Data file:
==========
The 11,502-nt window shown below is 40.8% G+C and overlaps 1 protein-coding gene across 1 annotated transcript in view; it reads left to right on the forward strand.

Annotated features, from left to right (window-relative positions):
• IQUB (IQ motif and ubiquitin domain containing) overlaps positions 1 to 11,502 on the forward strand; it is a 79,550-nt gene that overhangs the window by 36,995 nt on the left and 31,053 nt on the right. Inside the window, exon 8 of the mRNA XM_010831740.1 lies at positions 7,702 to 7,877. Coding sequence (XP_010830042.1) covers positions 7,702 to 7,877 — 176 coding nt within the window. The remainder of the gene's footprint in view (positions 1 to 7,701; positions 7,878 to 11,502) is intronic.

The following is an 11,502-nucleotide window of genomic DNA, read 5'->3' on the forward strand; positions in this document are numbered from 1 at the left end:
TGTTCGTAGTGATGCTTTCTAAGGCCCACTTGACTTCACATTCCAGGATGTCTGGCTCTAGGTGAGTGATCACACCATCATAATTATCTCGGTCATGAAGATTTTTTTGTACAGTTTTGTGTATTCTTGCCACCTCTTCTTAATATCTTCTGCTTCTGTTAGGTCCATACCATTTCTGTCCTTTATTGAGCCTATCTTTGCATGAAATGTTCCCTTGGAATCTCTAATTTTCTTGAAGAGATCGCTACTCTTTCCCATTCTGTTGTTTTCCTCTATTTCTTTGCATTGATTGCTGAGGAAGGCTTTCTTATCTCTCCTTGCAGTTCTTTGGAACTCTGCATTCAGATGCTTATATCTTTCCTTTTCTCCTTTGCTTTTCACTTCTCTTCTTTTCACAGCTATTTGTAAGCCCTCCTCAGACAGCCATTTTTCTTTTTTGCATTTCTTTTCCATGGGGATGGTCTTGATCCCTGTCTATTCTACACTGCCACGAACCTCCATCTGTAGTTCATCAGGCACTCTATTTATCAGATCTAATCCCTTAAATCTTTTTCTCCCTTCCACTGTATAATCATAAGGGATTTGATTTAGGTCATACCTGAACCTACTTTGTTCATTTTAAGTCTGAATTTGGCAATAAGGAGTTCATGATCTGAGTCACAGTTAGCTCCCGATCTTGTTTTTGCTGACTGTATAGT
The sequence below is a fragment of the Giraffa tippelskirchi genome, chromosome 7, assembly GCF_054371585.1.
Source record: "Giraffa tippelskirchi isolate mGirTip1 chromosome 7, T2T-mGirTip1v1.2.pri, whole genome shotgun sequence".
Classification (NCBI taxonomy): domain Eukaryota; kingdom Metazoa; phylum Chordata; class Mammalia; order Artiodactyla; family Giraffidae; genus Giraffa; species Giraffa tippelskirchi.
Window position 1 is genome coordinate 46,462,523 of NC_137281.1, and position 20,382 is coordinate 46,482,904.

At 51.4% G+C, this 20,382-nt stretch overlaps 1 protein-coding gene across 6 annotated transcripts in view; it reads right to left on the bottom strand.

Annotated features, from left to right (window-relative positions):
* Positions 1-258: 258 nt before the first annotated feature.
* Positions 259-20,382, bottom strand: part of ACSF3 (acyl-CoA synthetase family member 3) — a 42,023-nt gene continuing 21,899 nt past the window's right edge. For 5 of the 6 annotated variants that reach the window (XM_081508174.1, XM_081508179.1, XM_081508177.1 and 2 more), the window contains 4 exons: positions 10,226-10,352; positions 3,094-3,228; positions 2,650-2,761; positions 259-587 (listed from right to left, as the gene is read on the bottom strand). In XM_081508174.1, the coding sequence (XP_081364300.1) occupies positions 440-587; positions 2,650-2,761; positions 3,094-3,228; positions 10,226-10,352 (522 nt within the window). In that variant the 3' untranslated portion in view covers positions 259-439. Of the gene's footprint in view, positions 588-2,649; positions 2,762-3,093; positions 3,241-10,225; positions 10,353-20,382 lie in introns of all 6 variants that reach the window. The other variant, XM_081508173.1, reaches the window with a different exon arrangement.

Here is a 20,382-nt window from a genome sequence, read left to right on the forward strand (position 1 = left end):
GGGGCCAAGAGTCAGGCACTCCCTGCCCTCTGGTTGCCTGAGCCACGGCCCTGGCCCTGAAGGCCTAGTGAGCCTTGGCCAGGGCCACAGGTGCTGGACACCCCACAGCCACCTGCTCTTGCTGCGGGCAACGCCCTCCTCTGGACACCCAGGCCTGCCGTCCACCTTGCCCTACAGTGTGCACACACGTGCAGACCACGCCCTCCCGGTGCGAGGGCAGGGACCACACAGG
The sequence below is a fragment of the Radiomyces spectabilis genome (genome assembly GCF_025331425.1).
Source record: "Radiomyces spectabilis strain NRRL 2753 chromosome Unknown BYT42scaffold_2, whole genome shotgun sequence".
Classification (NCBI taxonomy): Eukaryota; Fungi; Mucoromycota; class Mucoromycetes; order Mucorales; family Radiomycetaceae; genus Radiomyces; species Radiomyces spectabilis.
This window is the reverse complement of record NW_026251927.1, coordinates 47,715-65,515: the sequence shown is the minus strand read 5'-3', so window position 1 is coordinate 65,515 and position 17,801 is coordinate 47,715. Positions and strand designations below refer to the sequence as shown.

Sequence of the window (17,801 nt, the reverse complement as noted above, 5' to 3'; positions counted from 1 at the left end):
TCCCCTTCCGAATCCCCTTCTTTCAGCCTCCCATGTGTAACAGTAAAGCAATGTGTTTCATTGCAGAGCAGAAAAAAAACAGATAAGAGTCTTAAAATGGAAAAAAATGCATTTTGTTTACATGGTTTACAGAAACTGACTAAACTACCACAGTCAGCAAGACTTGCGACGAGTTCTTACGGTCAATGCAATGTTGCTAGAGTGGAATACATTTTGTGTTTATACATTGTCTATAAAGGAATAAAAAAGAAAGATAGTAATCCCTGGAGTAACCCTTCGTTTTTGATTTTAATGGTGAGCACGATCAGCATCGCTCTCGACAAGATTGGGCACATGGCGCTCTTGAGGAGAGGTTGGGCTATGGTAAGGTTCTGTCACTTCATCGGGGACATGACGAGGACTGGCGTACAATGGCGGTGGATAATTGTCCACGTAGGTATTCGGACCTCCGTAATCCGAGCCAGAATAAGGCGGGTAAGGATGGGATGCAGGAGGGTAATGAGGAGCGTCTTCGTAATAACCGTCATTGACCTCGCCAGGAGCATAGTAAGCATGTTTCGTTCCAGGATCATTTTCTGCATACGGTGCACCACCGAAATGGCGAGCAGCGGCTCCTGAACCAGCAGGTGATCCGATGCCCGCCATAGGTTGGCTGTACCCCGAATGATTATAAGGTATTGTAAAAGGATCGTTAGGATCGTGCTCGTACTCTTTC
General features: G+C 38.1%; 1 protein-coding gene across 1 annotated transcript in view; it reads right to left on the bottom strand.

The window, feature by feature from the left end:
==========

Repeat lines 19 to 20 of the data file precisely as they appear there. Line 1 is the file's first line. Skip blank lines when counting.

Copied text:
This window is the reverse complement of record NW_026251927.1, coordinates 47,715-65,515: the sequence shown is the minus strand read 5'-3', so window position 1 is coordinate 65,515 and position 17,801 is coordinate 47,715. Positions and strand designations below refer to the sequence as shown.

Sequence of the window (17,801 nt, the reverse complement as noted above, 5' to 3'; positions counted from 1 at the left end):